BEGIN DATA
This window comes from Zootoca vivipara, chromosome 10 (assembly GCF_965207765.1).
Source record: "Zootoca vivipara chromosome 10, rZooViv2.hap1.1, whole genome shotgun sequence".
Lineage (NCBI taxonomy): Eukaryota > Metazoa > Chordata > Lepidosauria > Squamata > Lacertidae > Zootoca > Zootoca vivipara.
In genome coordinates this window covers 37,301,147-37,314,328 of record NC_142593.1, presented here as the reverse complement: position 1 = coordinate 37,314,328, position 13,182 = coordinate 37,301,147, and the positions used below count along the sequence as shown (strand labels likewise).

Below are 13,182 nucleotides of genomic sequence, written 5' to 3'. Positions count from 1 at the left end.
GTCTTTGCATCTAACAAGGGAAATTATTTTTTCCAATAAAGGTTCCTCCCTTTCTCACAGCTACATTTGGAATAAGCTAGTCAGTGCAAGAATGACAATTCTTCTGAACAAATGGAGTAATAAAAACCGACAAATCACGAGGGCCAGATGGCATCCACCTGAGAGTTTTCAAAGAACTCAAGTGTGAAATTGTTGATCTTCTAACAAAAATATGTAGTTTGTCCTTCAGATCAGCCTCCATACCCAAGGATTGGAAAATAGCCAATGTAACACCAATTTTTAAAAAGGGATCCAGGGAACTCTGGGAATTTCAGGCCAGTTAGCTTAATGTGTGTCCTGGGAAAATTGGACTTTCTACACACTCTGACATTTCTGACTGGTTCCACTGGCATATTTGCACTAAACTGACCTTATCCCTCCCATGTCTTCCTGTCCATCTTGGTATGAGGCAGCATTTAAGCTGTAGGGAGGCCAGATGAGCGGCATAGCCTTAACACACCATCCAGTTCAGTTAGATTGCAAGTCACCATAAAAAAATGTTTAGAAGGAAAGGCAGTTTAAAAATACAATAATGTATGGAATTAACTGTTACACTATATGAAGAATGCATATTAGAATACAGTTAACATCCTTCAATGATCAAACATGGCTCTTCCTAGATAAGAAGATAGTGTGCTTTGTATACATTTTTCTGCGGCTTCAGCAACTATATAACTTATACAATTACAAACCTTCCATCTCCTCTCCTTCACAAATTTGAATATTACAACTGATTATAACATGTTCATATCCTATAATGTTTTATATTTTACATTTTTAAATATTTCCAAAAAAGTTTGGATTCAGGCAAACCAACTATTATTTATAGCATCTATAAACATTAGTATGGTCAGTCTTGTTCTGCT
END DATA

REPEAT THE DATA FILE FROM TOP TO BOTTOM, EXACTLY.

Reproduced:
This window comes from Zootoca vivipara, chromosome 10 (assembly GCF_965207765.1).
Source record: "Zootoca vivipara chromosome 10, rZooViv2.hap1.1, whole genome shotgun sequence".
Lineage (NCBI taxonomy): Eukaryota > Metazoa > Chordata > Lepidosauria > Squamata > Lacertidae > Zootoca > Zootoca vivipara.
In genome coordinates this window covers 37,301,147-37,314,328 of record NC_142593.1, presented here as the reverse complement: position 1 = coordinate 37,314,328, position 13,182 = coordinate 37,301,147, and the positions used below count along the sequence as shown (strand labels likewise).

Below are 13,182 nucleotides of genomic sequence, written 5' to 3'. Positions count from 1 at the left end.
GTCTTTGCATCTAACAAGGGAAATTATTTTTTCCAATAAAGGTTCCTCCCTTTCTCACAGCTACATTTGGAATAAGCTAGTCAGTGCAAGAATGACAATTCTTCTGAACAAATGGAGTAATAAAAACCGACAAATCACGAGGGCCAGATGGCATCCACCTGAGAGTTTTCAAAGAACTCAAGTGTGAAATTGTTGATCTTCTAACAAAAATATGTAGTTTGTCCTTCAGATCAGCCTCCATACCCAAGGATTGGAAAATAGCCAATGTAACACCAATTTTTAAAAAGGGATCCAGGGAACTCTGGGAATTTCAGGCCAGTTAGCTTAATGTGTGTCCTGGGAAAATTGGACTTTCTACACACTCTGACATTTCTGACTGGTTCCACTGGCATATTTGCACTAAACTGACCTTATCCCTCCCATGTCTTCCTGTCCATCTTGGTATGAGGCAGCATTTAAGCTGTAGGGAGGCCAGATGAGCGGCATAGCCTTAACACACCATCCAGTTCAGTTAGATTGCAAGTCACCATAAAAAAATGTTTAGAAGGAAAGGCAGTTTAAAAATACAATAATGTATGGAATTAACTGTTACACTATATGAAGAATGCATATTAGAATACAGTTAACATCCTTCAATGATCAAACATGGCTCTTCCTAGATAAGAAGATAGTGTGCTTTGTATACATTTTTCTGCGGCTTCAGCAACTATATAACTTATACAATTACAAACCTTCCATCTCCTCTCCTTCACAAATTTGAATATTACAACTGATTATAACATGTTCATATCCTATAATGTTTTATATTTTACATTTTTAAATATTTCCAAAAAAGTTTGGATTCAGGCAAACCAACTATTATTTATAGCATCTATAAACATTAGTATGGTCAGTCTTGTTCTGCT